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DNA leads to true identity of woman at center of bizarre "Mom-In-The-Box" cold case in California

Police have finally identified a woman who was found dead in a California home nearly a decade ago — as well as the body of another person who was discovered inside a box under her kitchen table. 

The bizarre case began in February 2014, when the Monterey Police Department responded to the death of a woman, who was identified by her driver's license as 58-year-old Francesca Linda Jacobs. Police said in a news release that Jacobs died from starvation and they did not suspect foul play, but while at her home they found the "decomposed remains of another person inside a box under the kitchen table." 

Foul play could not be ruled out, police said, and a search of the apartment found that Francesca Jacobs had left a handwritten will naming the woman in the box as her mother, who she identified as Florence Jacobs. The investigation soon became known as the "Mom-In-The-Box" case. 

Soon, though, police began to find discrepancies in the case: Francesca Jacobs appeared much older than the age on her driver's license, and the license seemed to show a much older woman. Records about her life only began in the 1990s, and almost no records could be found for Florence Jacobs.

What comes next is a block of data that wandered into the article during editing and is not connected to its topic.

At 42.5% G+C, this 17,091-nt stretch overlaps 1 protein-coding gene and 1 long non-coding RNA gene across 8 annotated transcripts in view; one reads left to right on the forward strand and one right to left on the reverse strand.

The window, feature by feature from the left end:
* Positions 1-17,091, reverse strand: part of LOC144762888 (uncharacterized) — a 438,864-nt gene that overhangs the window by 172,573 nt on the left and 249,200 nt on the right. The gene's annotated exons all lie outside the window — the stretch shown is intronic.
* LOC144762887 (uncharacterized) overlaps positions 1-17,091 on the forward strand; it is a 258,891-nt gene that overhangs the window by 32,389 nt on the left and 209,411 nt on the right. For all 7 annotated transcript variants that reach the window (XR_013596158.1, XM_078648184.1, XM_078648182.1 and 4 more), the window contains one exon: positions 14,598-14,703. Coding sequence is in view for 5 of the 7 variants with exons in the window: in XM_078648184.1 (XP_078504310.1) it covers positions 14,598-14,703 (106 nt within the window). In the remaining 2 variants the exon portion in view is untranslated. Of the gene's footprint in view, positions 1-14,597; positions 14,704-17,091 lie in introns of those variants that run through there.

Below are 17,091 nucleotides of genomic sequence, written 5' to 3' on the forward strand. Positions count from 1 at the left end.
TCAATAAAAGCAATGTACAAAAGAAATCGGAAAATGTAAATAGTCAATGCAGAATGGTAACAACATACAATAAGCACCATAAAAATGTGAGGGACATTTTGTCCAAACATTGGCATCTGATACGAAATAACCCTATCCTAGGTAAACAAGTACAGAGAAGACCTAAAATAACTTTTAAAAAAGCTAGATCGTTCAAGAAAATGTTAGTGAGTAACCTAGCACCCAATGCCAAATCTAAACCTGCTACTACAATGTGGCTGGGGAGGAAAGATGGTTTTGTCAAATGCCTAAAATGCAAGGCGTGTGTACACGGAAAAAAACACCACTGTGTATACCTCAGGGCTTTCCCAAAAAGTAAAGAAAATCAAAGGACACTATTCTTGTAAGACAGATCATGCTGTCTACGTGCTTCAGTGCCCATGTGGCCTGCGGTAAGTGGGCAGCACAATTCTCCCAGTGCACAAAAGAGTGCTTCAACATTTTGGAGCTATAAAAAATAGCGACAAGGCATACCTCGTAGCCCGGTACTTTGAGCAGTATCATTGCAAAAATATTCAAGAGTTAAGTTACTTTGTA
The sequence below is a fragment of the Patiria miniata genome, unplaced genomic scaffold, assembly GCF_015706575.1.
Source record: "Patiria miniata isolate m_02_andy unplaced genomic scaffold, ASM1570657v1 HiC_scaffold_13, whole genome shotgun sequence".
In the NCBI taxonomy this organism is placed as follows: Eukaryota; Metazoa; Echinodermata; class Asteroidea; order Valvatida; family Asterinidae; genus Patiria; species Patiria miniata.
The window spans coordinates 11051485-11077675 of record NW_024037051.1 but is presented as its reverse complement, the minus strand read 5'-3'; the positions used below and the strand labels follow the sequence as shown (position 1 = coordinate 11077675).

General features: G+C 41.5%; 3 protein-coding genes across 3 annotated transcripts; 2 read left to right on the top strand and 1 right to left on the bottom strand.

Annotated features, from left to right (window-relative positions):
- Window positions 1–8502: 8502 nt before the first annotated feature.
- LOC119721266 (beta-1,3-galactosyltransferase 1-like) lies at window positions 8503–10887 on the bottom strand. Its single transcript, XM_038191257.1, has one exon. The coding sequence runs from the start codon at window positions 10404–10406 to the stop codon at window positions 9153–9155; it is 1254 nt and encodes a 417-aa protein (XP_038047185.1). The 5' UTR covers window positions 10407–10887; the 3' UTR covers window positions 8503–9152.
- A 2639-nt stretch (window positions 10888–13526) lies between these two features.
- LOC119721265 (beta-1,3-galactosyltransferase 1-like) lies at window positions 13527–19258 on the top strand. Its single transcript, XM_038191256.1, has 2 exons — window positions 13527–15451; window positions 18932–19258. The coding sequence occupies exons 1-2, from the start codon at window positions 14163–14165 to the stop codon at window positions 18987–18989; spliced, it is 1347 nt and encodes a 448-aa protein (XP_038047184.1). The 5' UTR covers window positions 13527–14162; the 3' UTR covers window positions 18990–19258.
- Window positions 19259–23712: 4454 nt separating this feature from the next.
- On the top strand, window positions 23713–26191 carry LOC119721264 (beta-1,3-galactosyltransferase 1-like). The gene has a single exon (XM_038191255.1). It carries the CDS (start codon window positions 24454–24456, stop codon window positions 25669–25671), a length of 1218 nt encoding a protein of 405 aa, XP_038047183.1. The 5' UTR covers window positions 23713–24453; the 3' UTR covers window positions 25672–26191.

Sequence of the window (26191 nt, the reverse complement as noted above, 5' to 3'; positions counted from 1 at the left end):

In late 2022, the Monterey County District Attorney's Office Cold Case Task Force began working with the sheriff's office to try to identify all unknown human remains cases in the county, including the "Mom-In-The-Box" case. Samples from both women were used to create DNA profiles that were tested by a private forensics lab in Texas. 

The process led to what police called "surprising facts" in the case. The woman who had named herself Francesca Jacobs was actually Linda Rae Jacobs, born in 1942, not 1955. The DNA analysis confirmed that the woman in the box was her mother, Ida Florence Jacobs. Using these new developments, detectives were able to contact relatives of the women. 

One relative included a previous husband who "helped confirm the true identities and the unusually strong life-long bond between daughter and mother." 

The investigation confirmed that there was no foul play suspected in the death of Ida Florence Jacobs. However, the biggest question in the case remains unanswered. 

"The reasons Linda Rae Jacobs assumed a new name or why she would keep her mother's body in a box under the kitchen table will likely never be known," police said. 

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